This is two thirds of a really good movie, which makes it especially frustrating when it all falls apart at the end. The film is set solidly in the 1950s, beginning the day the Korean War ends (7/27/1953) and finishing with a badly-animated president Kennedy giving a speech in July of ’61.
The premise is that superheroes have gone out of fashion in the days since WW2, with most having retired. Those who remain are strongly questioning why they do it, since the lines between ‘good’ and ‘evil’ have gotten spectacularly muddy. (Huh? Not in the 1950s I know anything about, though as meta-commentary it's true that Superhero Comics reached their lowest ebb in the years right after WWII.) Meanwhile, a nebulously evil force called “The Center” is gathering strength, preparing to destroy the entire human species. The good guys defeat the bad guys, the world is saved, the end. Typical superhero stuff.
What impressed me about it is that they used this background to introduce new ‘Silver Age’ heroes like Green Lantern, The Flash, and The Martian Manhunter. In fact, though the big trinity of DC Comics – Batman, Superman, and Wonder Woman - are solidly on board, they’re very much in a supporting role in this movie, and don’t really eat up a lot of screen time, and they’re portrayed as somewhat more flawed than we’re used to seeing. Wonder Woman, for instance, has armed a whole bunch of Indochinese peasant girls and allowed them to kill the men who raped them. Not exactly family-friendly stuff. Superman is paralyzed by self-doubt. Batman is – well, let’s face it, Batman is always more than flawed enough, thank you very much, but he seems actually hurt when a child he’s rescuing recoils from him in horror.
So the big three are supporting players for the new heroes, and this part of the movie worked really, really well. I liked them emphasizing the human aspect of being super – the Flash and his relationship with his girlfriend, Hal Jordan spending nine months in a VA Psych Ward after the Korean War, The Martian Manhunter’s painful attempts to find a way to fit in to life on Earth. This is all great stuff, and I like the way the stories are intertwined – during one great sequence, Martian Manhunter tries to stow away on a rocket Hal Jordan in piloting to Mars, which goes horribly wrong, so Jordan has to be rescued by Superman. Yeah, that all sounds goofy as hell, but it’s played out really well, and they come across as people rather than costumes.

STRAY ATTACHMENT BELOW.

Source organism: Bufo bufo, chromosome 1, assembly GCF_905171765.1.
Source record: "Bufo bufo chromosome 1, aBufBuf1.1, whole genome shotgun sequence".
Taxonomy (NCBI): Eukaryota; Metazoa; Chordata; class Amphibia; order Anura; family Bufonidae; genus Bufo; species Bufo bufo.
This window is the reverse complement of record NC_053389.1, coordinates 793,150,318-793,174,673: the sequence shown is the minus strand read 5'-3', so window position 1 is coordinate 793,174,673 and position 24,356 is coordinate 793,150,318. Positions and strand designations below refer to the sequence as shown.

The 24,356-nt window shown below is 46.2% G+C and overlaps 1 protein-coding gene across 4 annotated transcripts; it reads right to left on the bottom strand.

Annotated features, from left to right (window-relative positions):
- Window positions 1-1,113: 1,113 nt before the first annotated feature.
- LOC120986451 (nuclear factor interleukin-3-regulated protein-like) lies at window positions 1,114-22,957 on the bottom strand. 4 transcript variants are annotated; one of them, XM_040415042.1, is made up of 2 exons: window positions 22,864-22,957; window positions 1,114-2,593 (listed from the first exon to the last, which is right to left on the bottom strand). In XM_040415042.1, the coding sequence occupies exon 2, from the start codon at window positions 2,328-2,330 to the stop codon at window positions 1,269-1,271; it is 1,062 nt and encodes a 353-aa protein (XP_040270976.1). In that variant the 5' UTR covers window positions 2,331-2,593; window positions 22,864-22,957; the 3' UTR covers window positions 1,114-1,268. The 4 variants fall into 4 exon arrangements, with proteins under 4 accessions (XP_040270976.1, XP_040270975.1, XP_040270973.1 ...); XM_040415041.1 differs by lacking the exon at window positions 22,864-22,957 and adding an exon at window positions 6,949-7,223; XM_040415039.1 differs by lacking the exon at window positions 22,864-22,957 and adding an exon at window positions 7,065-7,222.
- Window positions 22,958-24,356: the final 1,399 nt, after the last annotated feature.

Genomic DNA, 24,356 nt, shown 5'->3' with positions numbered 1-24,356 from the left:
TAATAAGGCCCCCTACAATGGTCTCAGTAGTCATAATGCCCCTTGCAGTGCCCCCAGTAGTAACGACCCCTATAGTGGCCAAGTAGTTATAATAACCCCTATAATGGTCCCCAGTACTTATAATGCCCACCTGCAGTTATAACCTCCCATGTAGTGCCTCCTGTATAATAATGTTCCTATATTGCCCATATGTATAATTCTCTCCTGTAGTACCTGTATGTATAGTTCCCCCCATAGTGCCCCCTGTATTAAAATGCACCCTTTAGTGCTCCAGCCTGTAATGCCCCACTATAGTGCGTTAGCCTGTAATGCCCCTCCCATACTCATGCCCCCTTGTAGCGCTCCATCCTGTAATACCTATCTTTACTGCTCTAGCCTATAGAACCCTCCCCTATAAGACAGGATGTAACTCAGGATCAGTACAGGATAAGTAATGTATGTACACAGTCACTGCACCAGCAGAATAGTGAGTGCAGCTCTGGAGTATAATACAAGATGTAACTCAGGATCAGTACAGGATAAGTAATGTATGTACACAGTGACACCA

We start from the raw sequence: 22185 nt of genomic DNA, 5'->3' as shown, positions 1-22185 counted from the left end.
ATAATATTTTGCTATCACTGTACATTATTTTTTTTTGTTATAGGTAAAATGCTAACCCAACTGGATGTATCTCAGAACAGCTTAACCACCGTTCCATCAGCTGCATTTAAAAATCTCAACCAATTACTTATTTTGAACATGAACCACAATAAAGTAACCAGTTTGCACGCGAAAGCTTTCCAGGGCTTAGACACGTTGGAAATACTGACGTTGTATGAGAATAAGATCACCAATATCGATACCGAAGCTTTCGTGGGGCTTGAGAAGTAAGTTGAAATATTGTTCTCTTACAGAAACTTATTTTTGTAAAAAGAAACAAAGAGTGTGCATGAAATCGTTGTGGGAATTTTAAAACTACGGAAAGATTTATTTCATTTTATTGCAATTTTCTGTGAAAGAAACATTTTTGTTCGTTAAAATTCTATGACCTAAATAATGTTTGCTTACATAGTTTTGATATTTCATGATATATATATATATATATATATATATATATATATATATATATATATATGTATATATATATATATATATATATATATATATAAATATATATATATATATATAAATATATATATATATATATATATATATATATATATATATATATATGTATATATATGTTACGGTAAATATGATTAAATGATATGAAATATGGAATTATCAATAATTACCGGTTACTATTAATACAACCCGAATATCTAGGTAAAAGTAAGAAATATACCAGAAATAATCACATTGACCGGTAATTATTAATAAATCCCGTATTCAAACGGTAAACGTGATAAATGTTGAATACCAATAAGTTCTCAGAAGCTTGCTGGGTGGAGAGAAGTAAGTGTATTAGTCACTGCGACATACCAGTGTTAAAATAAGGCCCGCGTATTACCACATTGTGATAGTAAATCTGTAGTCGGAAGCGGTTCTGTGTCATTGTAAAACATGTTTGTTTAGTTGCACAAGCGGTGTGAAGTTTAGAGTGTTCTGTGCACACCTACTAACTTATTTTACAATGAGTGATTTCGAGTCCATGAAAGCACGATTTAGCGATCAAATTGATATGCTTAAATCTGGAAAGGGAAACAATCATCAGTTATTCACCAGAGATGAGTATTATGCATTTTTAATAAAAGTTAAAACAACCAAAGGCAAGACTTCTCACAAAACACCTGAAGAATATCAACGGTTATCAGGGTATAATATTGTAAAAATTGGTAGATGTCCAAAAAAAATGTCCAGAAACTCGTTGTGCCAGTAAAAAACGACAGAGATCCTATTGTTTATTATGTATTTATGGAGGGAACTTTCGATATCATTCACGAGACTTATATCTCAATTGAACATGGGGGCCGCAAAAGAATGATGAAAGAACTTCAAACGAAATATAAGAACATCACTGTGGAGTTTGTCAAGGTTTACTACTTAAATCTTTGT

Of these three new Heroes, most of the time is spent on Hal Jordan, and I couldn’t be happier about that. Green Lantern has always been one of my favorites, yet oddly he’s never quite hit the level of fame and prestige as ‘The Big Three,’ and he’s never really made a solid impression in animation before. (John Stewart did, of course, but while John Stewart is a GL, he’s not Hal Jordan, now is he?) In essence if not in fact, he gets so much screen time here that the film is basically “The Hal Jordan Story (With special guest stars, Flash and MM. [Time Permitting, Batman, Superman, and Wonder Woman]).” I am totally cool with that. This is the best version of Jordan’s origin story that I’ve ever seen.
Then it all falls apart. The final act is, well, just typical comic-book crap. While it never descends in to Wallace Beery Wrestling Movie Territory (Which most comic book movies do), when we finally see “The Center,” it is just irretrievably silly and impossible to take seriously as a threat. The whole plot falls apart at this point, and all the human elements of the movie are out the window from here on.
So it doesn’t work, but it came really close and was doing something really interesting when it remembered, “Oh yeah, we’re a superhero movie, let’s rip off the last reel of The Incredibles” (Which was, itself, ripping off the ending of “The Watchmen.”) That said, it’s worth viewing as a failed experiment.
Animation is far better than Saturday morning fare, but nowhere near theatrical quality. I wasn’t thrilled with the voice cast. Partially, this was because I’m just used to the JLU actors – Kevin Conroy is the one true voice of Batman, after all – but I think part of it was that they cast actors with marquis value, not actual voice-acting chops. Kyle MacLaughlin as Superman? Well, he’s not terrible, but he’s not particularly good either. Lucy Lawless as Wonder Woman? Yeah, I get the stunt casting behind having Xena, Warrior Princess play Diana, Amazonian Warrior Princess. That said, she’s not very good, is she? Neil Patrick Harris does an ok job as The Flash, but he’s clearly channeling Michael Rosenbaum, who played Flash in all the DCAU stuff, so what’s the point?
I *did not* like Wonder Woman in this movie. She was drawn badly, I felt. Her voice didn’t work, and they drew her kinda’ beefy and dykish. I get that she’s an amazon. I get that there's all kinds of female empowerment stuff going on here, and I've got no problem with that. I get that she’s immortal, and the second-most-powerful DC Hero after Supes himself, but it’s been a long-standing tradition that she’s impossibly hot, too, you know? She is not impossibly hot in this.
One final warning: the movie isn’t for young kids – there’s some gore, a lot of death, mention of rape, one attempted child sacrifice in a catholic church, scenes of Batman *clearly* breaking people’s bones, and one very clever scene of Wonder Woman’s invisible jet, outlined in her own blood (She was flying it after badly loosing a fight). The movie actually starts out with a suicide. At one point, Hal Jordan kills a guy and lays there on the ground with the dead guy’s blood caked on his face for a while. Seriously, you don’t want to let the little ones watch this. It’s not “The Superfriends.”